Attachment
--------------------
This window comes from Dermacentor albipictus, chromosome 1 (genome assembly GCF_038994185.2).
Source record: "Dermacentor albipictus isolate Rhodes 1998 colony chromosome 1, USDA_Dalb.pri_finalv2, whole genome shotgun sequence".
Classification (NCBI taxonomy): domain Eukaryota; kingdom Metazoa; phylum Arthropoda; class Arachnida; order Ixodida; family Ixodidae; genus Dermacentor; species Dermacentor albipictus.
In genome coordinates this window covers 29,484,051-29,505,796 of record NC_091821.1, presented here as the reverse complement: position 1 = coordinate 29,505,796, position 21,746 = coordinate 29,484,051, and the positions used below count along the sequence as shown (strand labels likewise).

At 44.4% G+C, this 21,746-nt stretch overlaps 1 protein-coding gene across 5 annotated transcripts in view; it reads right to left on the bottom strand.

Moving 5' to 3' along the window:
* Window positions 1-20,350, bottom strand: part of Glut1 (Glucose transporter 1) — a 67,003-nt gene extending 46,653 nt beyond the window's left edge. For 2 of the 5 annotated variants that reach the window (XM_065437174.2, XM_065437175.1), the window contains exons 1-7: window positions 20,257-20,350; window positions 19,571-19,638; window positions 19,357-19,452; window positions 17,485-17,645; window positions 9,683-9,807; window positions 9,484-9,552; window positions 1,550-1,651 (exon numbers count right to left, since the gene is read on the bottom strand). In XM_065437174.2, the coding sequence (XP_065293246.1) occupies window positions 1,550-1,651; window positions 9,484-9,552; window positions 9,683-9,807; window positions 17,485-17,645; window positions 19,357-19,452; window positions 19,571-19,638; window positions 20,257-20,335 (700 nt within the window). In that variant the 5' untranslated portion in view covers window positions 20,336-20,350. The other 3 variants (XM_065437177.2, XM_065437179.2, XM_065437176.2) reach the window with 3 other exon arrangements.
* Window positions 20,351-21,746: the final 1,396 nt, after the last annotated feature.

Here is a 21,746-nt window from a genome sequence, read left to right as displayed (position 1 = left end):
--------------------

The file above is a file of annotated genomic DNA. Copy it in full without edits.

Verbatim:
This window comes from Dermacentor albipictus, chromosome 1 (genome assembly GCF_038994185.2).
Source record: "Dermacentor albipictus isolate Rhodes 1998 colony chromosome 1, USDA_Dalb.pri_finalv2, whole genome shotgun sequence".
Classification (NCBI taxonomy): domain Eukaryota; kingdom Metazoa; phylum Arthropoda; class Arachnida; order Ixodida; family Ixodidae; genus Dermacentor; species Dermacentor albipictus.
In genome coordinates this window covers 29,484,051-29,505,796 of record NC_091821.1, presented here as the reverse complement: position 1 = coordinate 29,505,796, position 21,746 = coordinate 29,484,051, and the positions used below count along the sequence as shown (strand labels likewise).

At 44.4% G+C, this 21,746-nt stretch overlaps 1 protein-coding gene across 5 annotated transcripts in view; it reads right to left on the bottom strand.

Moving 5' to 3' along the window:
* Window positions 1-20,350, bottom strand: part of Glut1 (Glucose transporter 1) — a 67,003-nt gene extending 46,653 nt beyond the window's left edge. For 2 of the 5 annotated variants that reach the window (XM_065437174.2, XM_065437175.1), the window contains exons 1-7: window positions 20,257-20,350; window positions 19,571-19,638; window positions 19,357-19,452; window positions 17,485-17,645; window positions 9,683-9,807; window positions 9,484-9,552; window positions 1,550-1,651 (exon numbers count right to left, since the gene is read on the bottom strand). In XM_065437174.2, the coding sequence (XP_065293246.1) occupies window positions 1,550-1,651; window positions 9,484-9,552; window positions 9,683-9,807; window positions 17,485-17,645; window positions 19,357-19,452; window positions 19,571-19,638; window positions 20,257-20,335 (700 nt within the window). In that variant the 5' untranslated portion in view covers window positions 20,336-20,350. The other 3 variants (XM_065437177.2, XM_065437179.2, XM_065437176.2) reach the window with 3 other exon arrangements.
* Window positions 20,351-21,746: the final 1,396 nt, after the last annotated feature.

Here is a 21,746-nt window from a genome sequence, read left to right as displayed (position 1 = left end):